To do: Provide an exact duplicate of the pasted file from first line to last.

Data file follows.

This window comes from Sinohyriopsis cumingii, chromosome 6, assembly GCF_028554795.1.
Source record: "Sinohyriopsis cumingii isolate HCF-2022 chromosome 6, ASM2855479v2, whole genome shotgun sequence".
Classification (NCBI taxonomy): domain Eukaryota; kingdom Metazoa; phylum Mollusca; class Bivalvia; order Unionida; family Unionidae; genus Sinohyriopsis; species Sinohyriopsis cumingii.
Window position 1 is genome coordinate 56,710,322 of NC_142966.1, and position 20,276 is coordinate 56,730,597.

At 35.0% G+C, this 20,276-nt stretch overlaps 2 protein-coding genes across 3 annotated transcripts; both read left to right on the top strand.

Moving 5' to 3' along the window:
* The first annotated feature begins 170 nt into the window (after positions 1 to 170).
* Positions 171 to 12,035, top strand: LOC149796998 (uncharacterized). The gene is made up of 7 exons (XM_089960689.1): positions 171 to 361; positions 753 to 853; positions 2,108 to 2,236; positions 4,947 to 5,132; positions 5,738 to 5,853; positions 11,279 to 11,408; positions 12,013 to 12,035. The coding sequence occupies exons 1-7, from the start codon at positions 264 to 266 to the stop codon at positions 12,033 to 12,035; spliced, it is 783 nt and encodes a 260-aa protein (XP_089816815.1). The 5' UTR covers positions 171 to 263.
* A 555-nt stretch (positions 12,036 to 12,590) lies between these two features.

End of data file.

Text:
This window comes from Sinohyriopsis cumingii, chromosome 6, assembly GCF_028554795.1.
Source record: "Sinohyriopsis cumingii isolate HCF-2022 chromosome 6, ASM2855479v2, whole genome shotgun sequence".
Classification (NCBI taxonomy): domain Eukaryota; kingdom Metazoa; phylum Mollusca; class Bivalvia; order Unionida; family Unionidae; genus Sinohyriopsis; species Sinohyriopsis cumingii.
Window position 1 is genome coordinate 56,710,322 of NC_142966.1, and position 20,276 is coordinate 56,730,597.

At 35.0% G+C, this 20,276-nt stretch overlaps 2 protein-coding genes across 3 annotated transcripts; both read left to right on the top strand.

Moving 5' to 3' along the window:
* The first annotated feature begins 170 nt into the window (after positions 1 to 170).
* Positions 171 to 12,035, top strand: LOC149796998 (uncharacterized). The gene is made up of 7 exons (XM_089960689.1): positions 171 to 361; positions 753 to 853; positions 2,108 to 2,236; positions 4,947 to 5,132; positions 5,738 to 5,853; positions 11,279 to 11,408; positions 12,013 to 12,035. The coding sequence occupies exons 1-7, from the start codon at positions 264 to 266 to the stop codon at positions 12,033 to 12,035; spliced, it is 783 nt and encodes a 260-aa protein (XP_089816815.1). The 5' UTR covers positions 171 to 263.
* A 555-nt stretch (positions 12,036 to 12,590) lies between these two features.